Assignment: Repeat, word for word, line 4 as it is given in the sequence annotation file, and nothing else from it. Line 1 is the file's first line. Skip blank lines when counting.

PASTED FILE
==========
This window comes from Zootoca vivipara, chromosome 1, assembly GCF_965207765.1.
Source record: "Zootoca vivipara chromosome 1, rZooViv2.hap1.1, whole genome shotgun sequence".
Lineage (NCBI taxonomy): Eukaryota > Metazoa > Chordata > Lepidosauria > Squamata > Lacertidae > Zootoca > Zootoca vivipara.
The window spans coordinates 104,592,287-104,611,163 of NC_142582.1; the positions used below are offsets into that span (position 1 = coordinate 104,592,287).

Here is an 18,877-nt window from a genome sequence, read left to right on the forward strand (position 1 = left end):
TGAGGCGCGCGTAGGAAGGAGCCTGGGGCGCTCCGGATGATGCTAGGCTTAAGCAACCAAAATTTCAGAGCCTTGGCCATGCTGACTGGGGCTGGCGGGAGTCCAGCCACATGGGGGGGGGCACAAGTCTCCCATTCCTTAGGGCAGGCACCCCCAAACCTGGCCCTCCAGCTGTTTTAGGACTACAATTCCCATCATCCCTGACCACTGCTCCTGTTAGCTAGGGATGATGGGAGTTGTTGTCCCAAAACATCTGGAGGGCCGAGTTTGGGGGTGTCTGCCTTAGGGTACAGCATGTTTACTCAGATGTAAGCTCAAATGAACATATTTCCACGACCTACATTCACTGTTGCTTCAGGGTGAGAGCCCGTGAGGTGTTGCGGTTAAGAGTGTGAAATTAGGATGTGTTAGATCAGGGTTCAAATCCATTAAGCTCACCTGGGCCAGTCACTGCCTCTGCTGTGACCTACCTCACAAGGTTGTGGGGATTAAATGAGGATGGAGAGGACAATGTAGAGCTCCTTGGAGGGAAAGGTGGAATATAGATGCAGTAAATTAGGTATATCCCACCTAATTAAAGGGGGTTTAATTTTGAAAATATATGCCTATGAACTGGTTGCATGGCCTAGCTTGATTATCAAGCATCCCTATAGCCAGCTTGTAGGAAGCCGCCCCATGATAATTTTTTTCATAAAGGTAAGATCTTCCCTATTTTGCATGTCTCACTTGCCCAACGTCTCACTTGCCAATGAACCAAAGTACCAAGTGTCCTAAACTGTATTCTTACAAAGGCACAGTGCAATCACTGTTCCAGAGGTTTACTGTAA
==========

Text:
The window spans coordinates 104,592,287-104,611,163 of NC_142582.1; the positions used below are offsets into that span (position 1 = coordinate 104,592,287).